Minding Ag's Business

Give Your Skills a Systems Upgrade

Bloodlines alone are not a sole qualification for managing a multi-million dollar commercial farm, as DTN Farm Family Business Adviser Lance Woodbury writes in his column this month. Those whose business size or ambition demand professional standards need a skill set on par with the non-ag business world, he argues. In fact, one farming dad I know makes it clear his 35-year-old son must be better than he was in financial management because he will be the steward of a much larger enterprise that involves so many more land partners. The dad required him to get a masters degree and work off farm long enough to be promoted--twice!

Woodbury, a founding partner in the firm AgProgress, is a Garden City, Kansas, author, consultant and professional mediator with more than 20 years experience specializing in agriculture and closely-held businesses. Here's a conversation I had with him on his current column on "systems upgrades." We invite you to pose questions/comments/advice as well.

Taylor, DTN: Lance, in your latest column you mention “upgrades” to one’s personal skills, in particular self-awareness, vision and organization. What are the other skills that are often lacking in family business members?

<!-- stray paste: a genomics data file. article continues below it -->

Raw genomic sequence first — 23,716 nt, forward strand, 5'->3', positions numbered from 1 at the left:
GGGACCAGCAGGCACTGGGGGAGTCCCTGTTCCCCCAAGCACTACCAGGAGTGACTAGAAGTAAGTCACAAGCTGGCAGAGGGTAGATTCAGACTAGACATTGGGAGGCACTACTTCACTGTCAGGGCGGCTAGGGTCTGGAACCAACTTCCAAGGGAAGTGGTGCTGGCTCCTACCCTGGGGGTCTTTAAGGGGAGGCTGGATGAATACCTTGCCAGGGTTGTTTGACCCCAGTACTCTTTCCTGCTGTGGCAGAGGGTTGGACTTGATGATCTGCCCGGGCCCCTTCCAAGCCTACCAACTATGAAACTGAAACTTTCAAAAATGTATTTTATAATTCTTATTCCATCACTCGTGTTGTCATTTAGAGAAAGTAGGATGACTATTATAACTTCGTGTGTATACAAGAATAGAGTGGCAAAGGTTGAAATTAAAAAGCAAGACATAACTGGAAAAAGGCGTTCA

Woodbury, AgProgress: Marcia, one of the skill areas that seems to often be missing is good supervisory skills, such as setting expectations, frequent corrective and/or positive feedback, evaluation and developmental conversation skills. I realize that many people dread “managing others,” but in order to grow your business, providing a good supervisory experience is critical to building a solid team. DTN's recent Labor Pains series, including tips about hiring a HR consultant, are definitely on track. Not everyone is a natural people person, but if you weren't born with the talent, get a coach.

I also frequently see family members return to the business right after college, without the benefit of spending time working under a non-family supervisor. That’s unfortunate, because we can all learn from being supervised by different people. Such variety helps mold one’s own sense of how to be a good supervisor—in addition to formal training through workshops or classes.

Taylor, DTN: Lance, Many of the skills you’re discussing are soft skills that involve communication. What are some technical skills people should focus on?

Woodbury, AgProgress: With today’s tight margins, having a solid understanding of financial information – cash flows, income statements and balance sheets – is critical. You don’t have to be an accounting graduate to understand financial statements. There are lots of books, and also a number of workshops such as Purdue’s Agribusiness Finance for Non-Finance Managers course that will help you better understand your financial picture. It’s even worth paying your accountant for a couple of hours to give you a crash course on financials, or your banker might walk you through the basics of a financial statement.